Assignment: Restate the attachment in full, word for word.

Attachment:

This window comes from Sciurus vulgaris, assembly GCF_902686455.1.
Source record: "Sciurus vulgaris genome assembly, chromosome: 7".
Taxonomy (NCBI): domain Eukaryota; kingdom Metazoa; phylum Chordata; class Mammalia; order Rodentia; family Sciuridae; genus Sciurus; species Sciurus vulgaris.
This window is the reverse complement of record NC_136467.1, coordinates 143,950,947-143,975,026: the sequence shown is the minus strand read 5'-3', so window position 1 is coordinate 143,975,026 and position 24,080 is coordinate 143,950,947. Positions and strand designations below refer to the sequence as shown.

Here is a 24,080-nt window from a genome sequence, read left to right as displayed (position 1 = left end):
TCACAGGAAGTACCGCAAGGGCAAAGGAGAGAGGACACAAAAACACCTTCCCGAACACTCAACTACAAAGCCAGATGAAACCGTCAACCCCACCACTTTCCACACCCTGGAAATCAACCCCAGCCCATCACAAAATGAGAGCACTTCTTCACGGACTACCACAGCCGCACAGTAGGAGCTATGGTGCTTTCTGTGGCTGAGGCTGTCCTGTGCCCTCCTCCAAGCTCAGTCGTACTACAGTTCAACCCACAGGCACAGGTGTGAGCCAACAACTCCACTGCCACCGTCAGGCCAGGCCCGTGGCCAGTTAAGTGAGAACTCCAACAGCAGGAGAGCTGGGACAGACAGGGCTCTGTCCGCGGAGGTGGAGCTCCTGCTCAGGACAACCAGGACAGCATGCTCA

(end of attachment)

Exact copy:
This window comes from Sciurus vulgaris, assembly GCF_902686455.1.
Source record: "Sciurus vulgaris genome assembly, chromosome: 7".
Taxonomy (NCBI): domain Eukaryota; kingdom Metazoa; phylum Chordata; class Mammalia; order Rodentia; family Sciuridae; genus Sciurus; species Sciurus vulgaris.
This window is the reverse complement of record NC_136467.1, coordinates 143,950,947-143,975,026: the sequence shown is the minus strand read 5'-3', so window position 1 is coordinate 143,975,026 and position 24,080 is coordinate 143,950,947. Positions and strand designations below refer to the sequence as shown.

Here is a 24,080-nt window from a genome sequence, read left to right as displayed (position 1 = left end):
TCACAGGAAGTACCGCAAGGGCAAAGGAGAGAGGACACAAAAACACCTTCCCGAACACTCAACTACAAAGCCAGATGAAACCGTCAACCCCACCACTTTCCACACCCTGGAAATCAACCCCAGCCCATCACAAAATGAGAGCACTTCTTCACGGACTACCACAGCCGCACAGTAGGAGCTATGGTGCTTTCTGTGGCTGAGGCTGTCCTGTGCCCTCCTCCAAGCTCAGTCGTACTACAGTTCAACCCACAGGCACAGGTGTGAGCCAACAACTCCACTGCCACCGTCAGGCCAGGCCCGTGGCCAGTTAAGTGAGAACTCCAACAGCAGGAGAGCTGGGACAGACAGGGCTCTGTCCGCGGAGGTGGAGCTCCTGCTCAGGACAACCAGGACAGCATGCTCA